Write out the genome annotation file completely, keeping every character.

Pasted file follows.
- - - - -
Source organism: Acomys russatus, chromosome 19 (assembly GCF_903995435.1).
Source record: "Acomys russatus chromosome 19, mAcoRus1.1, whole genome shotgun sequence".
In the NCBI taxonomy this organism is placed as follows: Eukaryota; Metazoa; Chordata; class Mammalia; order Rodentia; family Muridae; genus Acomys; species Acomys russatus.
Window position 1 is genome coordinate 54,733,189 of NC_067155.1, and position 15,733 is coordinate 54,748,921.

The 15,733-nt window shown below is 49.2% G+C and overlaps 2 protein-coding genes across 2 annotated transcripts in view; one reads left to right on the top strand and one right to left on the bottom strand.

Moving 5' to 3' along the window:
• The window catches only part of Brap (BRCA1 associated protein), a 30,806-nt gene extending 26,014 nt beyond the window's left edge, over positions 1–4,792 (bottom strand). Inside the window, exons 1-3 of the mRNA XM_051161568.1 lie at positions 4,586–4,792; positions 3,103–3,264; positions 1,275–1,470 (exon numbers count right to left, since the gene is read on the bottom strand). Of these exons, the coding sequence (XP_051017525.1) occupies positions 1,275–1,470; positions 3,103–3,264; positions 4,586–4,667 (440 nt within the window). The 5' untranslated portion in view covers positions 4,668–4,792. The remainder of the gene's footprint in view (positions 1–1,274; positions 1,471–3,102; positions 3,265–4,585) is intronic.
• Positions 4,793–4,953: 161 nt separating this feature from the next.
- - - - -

Source organism: Acomys russatus, chromosome 19 (assembly GCF_903995435.1).
Source record: "Acomys russatus chromosome 19, mAcoRus1.1, whole genome shotgun sequence".
In the NCBI taxonomy this organism is placed as follows: Eukaryota; Metazoa; Chordata; class Mammalia; order Rodentia; family Muridae; genus Acomys; species Acomys russatus.
Window position 1 is genome coordinate 54,733,189 of NC_067155.1, and position 15,733 is coordinate 54,748,921.

The 15,733-nt window shown below is 49.2% G+C and overlaps 2 protein-coding genes across 2 annotated transcripts in view; one reads left to right on the top strand and one right to left on the bottom strand.

Moving 5' to 3' along the window:
• The window catches only part of Brap (BRCA1 associated protein), a 30,806-nt gene extending 26,014 nt beyond the window's left edge, over positions 1–4,792 (bottom strand). Inside the window, exons 1-3 of the mRNA XM_051161568.1 lie at positions 4,586–4,792; positions 3,103–3,264; positions 1,275–1,470 (exon numbers count right to left, since the gene is read on the bottom strand). Of these exons, the coding sequence (XP_051017525.1) occupies positions 1,275–1,470; positions 3,103–3,264; positions 4,586–4,667 (440 nt within the window). The 5' untranslated portion in view covers positions 4,668–4,792. The remainder of the gene's footprint in view (positions 1–1,274; positions 1,471–3,102; positions 3,265–4,585) is intronic.
• Positions 4,793–4,953: 161 nt separating this feature from the next.